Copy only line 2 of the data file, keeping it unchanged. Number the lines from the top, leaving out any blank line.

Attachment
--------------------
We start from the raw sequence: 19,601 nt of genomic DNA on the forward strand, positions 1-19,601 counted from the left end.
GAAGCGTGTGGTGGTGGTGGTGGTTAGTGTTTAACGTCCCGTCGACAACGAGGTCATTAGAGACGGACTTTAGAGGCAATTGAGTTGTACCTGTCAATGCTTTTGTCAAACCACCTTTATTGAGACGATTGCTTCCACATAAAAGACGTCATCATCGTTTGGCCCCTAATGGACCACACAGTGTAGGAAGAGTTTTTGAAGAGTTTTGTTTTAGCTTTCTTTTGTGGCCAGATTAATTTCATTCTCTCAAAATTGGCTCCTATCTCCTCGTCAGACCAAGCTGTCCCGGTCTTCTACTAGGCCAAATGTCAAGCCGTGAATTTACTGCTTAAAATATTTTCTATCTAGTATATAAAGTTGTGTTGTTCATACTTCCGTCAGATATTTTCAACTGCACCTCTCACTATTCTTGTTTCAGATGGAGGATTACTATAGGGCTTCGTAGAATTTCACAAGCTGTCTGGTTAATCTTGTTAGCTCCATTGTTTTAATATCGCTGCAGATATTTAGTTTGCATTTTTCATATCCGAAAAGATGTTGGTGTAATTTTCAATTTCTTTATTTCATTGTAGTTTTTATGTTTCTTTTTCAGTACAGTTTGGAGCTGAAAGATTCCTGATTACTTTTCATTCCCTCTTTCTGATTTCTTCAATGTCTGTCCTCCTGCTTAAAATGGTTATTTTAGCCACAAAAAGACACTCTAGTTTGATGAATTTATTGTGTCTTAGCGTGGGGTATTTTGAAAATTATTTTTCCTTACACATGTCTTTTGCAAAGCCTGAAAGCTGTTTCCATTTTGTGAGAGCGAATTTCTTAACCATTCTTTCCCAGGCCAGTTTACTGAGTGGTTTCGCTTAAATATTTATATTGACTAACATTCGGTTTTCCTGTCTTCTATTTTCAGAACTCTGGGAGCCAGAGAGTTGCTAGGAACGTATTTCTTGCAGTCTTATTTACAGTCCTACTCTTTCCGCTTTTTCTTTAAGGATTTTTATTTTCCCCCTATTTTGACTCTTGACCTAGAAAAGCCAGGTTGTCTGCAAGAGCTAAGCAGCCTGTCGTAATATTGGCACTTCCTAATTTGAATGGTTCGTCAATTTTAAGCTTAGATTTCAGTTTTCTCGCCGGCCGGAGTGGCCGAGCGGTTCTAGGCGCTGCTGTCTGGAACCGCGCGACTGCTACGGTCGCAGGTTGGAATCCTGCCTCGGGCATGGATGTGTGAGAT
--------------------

GAAGCGTGTGGTGGTGGTGGTGGTTAGTGTTTAACGTCCCGTCGACAACGAGGTCATTAGAGACGGACTTTAGAGGCAATTGAGTTGTACCTGTCAATGCTTTTGTCAAACCACCTTTATTGAGACGATTGCTTCCACATAAAAGACGTCATCATCGTTTGGCCCCTAATGGACCACACAGTGTAGGAAGAGTTTTTGAAGAGTTTTGTTTTAGCTTTCTTTTGTGGCCAGATTAATTTCATTCTCTCAAAATTGGCTCCTATCTCCTCGTCAGACCAAGCTGTCCCGGTCTTCTACTAGGCCAAATGTCAAGCCGTGAATTTACTGCTTAAAATATTTTCTATCTAGTATATAAAGTTGTGTTGTTCATACTTCCGTCAGATATTTTCAACTGCACCTCTCACTATTCTTGTTTCAGATGGAGGATTACTATAGGGCTTCGTAGAATTTCACAAGCTGTCTGGTTAATCTTGTTAGCTCCATTGTTTTAATATCGCTGCAGATATTTAGTTTGCATTTTTCATATCCGAAAAGATGTTGGTGTAATTTTCAATTTCTTTATTTCATTGTAGTTTTTATGTTTCTTTTTCAGTACAGTTTGGAGCTGAAAGATTCCTGATTACTTTTCATTCCCTCTTTCTGATTTCTTCAATGTCTGTCCTCCTGCTTAAAATGGTTATTTTAGCCACAAAAAGACACTCTAGTTTGATGAATTTATTGTGTCTTAGCGTGGGGTATTTTGAAAATTATTTTTCCTTACACATGTCTTTTGCAAAGCCTGAAAGCTGTTTCCATTTTGTGAGAGCGAATTTCTTAACCATTCTTTCCCAGGCCAGTTTACTGAGTGGTTTCGCTTAAATATTTATATTGACTAACATTCGGTTTTCCTGTCTTCTATTTTCAGAACTCTGGGAGCCAGAGAGTTGCTAGGAACGTATTTCTTGCAGTCTTATTTACAGTCCTACTCTTTCCGCTTTTTCTTTAAGGATTTTTATTTTCCCCCTATTTTGACTCTTGACCTAGAAAAGCCAGGTTGTCTGCAAGAGCTAAGCAGCCTGTCGTAATATTGGCACTTCCTAATTTGAATGGTTCGTCAATTTTAAGCTTAGATTTCAGTTTTCTCGCCGGCCGGAGTGGCCGAGCGGTTCTAGGCGCTGCTGTCTGGAACCGCGCGACTGCTACGGTCGCAGGTTGGAATCCTGCCTCGGGCATGGATGTGTGAGAT